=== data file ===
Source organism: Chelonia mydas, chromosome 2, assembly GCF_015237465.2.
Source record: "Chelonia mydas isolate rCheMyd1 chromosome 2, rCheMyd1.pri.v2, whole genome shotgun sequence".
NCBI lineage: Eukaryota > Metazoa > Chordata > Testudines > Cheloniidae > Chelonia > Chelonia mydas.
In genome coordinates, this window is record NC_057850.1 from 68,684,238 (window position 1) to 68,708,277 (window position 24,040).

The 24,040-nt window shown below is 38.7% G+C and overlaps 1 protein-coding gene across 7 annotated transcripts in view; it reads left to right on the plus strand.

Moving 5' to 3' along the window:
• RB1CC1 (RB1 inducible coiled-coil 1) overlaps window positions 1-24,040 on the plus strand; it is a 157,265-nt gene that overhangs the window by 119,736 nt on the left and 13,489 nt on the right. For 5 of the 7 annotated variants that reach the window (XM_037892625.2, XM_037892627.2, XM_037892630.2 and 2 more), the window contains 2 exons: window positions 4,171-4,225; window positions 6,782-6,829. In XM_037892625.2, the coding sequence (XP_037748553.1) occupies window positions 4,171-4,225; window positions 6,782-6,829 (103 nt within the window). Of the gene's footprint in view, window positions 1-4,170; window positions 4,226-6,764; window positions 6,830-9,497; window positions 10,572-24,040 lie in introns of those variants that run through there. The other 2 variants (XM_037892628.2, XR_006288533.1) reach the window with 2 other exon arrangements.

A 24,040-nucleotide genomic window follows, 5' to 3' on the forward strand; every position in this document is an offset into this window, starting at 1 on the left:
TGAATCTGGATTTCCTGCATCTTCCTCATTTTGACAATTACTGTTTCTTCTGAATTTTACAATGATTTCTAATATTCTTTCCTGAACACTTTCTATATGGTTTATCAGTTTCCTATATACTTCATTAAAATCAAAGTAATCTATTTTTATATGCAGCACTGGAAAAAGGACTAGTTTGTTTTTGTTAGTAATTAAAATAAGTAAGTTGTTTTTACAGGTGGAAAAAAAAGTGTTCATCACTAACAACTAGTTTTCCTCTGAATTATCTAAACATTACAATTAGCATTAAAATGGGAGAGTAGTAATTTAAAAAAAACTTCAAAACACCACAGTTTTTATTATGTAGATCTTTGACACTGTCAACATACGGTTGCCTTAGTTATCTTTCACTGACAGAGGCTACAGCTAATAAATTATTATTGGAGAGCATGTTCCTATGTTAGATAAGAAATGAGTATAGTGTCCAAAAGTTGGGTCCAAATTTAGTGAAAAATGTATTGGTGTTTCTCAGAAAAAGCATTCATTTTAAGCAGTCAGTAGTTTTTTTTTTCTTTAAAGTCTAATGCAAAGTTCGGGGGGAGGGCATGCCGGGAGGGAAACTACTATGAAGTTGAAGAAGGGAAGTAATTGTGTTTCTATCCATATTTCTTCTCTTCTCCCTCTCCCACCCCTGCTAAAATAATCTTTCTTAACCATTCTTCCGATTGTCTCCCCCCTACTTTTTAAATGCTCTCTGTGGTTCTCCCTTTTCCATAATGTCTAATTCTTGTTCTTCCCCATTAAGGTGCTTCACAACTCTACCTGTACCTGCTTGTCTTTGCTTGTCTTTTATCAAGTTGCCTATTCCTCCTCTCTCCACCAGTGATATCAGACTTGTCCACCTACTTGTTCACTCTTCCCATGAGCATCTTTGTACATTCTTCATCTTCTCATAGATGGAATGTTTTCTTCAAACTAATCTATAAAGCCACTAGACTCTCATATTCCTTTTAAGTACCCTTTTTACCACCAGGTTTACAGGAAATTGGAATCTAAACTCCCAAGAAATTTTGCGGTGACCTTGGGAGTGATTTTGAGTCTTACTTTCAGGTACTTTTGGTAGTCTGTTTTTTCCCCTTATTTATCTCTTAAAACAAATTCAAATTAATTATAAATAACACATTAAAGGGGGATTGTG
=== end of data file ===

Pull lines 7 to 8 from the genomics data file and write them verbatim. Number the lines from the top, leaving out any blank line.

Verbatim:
• RB1CC1 (RB1 inducible coiled-coil 1) overlaps window positions 1-24,040 on the plus strand; it is a 157,265-nt gene that overhangs the window by 119,736 nt on the left and 13,489 nt on the right. For 5 of the 7 annotated variants that reach the window (XM_037892625.2, XM_037892627.2, XM_037892630.2 and 2 more), the window contains 2 exons: window positions 4,171-4,225; window positions 6,782-6,829. In XM_037892625.2, the coding sequence (XP_037748553.1) occupies window positions 4,171-4,225; window positions 6,782-6,829 (103 nt within the window). Of the gene's footprint in view, window positions 1-4,170; window positions 4,226-6,764; window positions 6,830-9,497; window positions 10,572-24,040 lie in introns of those variants that run through there. The other 2 variants (XM_037892628.2, XR_006288533.1) reach the window with 2 other exon arrangements.

A 24,040-nucleotide genomic window follows, 5' to 3' on the forward strand; every position in this document is an offset into this window, starting at 1 on the left: